During the Flood:

Avoid areas subject to sudden flooding.

Do not walk into or travel into water of unknown depth, or that is over your calf or hubcap deep in flooded areas. A 3 mph current can sweep the strongest off of their feet. Water above the floorpan can make cars buoyant just long enough to float them off the road. Wait for the water to fall, or find another route.

If your vehicle stalls, abandon it immediately and seek higher ground. Many drown while trying to rescue their cars.

In low areas, move quickly to high ground if heavy rain occurs. Never camp in dry stream beds.

Do not eat/drink contaminated food or drink; use strict hygiene measures. Diseases, such as typhus and dysentery, are borne by flood water. Keep immunizations current.

If utilities are covered by flood water, do not turn them on until everything is dried out and checked.

Be alert for snakes, rats, possums, raccoons, and other critters taking refuge in your home.

After the Flood:

Do not use fresh foods that have come in contact with flood waters.

Test drinking water for potability; wells should be pumped out and the water tested before drinking.

Do not visit the disaster area; your presence will probably hamper rescue and other emergency operations.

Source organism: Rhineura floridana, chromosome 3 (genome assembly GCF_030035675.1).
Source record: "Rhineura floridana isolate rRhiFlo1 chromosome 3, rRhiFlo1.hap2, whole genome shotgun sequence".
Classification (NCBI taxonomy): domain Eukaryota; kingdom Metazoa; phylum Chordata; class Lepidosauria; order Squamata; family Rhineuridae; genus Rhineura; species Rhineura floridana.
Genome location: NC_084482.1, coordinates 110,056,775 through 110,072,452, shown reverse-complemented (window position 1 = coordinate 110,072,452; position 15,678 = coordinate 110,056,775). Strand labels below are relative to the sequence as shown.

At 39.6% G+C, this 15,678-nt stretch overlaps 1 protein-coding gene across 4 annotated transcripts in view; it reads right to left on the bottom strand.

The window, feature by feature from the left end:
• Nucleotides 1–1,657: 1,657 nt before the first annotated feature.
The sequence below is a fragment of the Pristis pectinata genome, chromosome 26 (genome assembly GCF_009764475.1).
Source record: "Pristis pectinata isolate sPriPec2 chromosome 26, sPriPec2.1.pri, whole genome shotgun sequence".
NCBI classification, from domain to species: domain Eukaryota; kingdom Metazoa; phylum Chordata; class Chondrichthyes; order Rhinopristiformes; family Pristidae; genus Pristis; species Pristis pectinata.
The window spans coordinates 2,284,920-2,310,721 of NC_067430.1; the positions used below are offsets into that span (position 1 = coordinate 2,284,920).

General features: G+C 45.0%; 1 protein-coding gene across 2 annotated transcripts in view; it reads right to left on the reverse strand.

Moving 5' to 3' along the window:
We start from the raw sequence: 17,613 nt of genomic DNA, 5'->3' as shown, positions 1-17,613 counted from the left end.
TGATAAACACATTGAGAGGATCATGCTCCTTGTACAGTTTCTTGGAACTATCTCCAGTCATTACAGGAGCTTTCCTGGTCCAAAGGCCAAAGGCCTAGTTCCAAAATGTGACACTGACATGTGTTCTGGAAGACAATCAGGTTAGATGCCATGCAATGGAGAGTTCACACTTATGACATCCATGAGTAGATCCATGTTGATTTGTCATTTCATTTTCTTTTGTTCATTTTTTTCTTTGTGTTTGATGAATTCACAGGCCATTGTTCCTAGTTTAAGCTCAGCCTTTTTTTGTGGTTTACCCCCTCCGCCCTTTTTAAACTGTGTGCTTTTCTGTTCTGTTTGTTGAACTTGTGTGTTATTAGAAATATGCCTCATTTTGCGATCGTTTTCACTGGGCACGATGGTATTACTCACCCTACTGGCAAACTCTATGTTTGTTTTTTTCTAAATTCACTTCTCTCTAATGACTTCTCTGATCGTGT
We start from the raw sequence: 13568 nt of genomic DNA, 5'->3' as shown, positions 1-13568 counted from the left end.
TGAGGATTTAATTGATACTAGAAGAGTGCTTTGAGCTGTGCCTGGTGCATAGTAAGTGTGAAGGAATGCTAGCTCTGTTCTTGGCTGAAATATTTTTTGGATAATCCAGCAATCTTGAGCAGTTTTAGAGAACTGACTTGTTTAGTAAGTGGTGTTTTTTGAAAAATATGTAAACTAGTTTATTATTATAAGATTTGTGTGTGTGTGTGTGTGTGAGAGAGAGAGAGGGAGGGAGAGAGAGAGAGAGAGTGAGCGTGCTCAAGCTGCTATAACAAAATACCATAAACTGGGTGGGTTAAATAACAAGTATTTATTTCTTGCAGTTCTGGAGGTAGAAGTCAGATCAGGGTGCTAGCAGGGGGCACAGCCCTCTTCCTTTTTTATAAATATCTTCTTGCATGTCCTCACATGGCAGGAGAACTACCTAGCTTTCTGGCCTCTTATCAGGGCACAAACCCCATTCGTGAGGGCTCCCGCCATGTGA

Do not handle live electrical equipment in wet areas; electrical equipment should be checked and dried before returning to service. Report broken utility lines to Huntsville Utilities.

Use flashlights, not lanterns or torches, to examine buildings; flammable substances may be inside.

Keep tuned to local radio or TV stations for advice and instructions from your local government on where to go to obtain necessary medical care in your area; where to go for emergency assistance such as shelter, housing, clothing, food, etc.; and ways to help yourself and your community recover from the emergency.

 

Heat Waves

The National Weather Service Office has the responsibility for informing the public about the hazards of heat waves and predicting the period of excessively high temperatures.

The National Weather Service has devised a Heat Index given in degrees F. The Heat Index is an accurate measure of how hot it really feels when relative humidity is added to the actual air temperature. They will begin computing the Heat Index when temperatures reach 95 degrees F.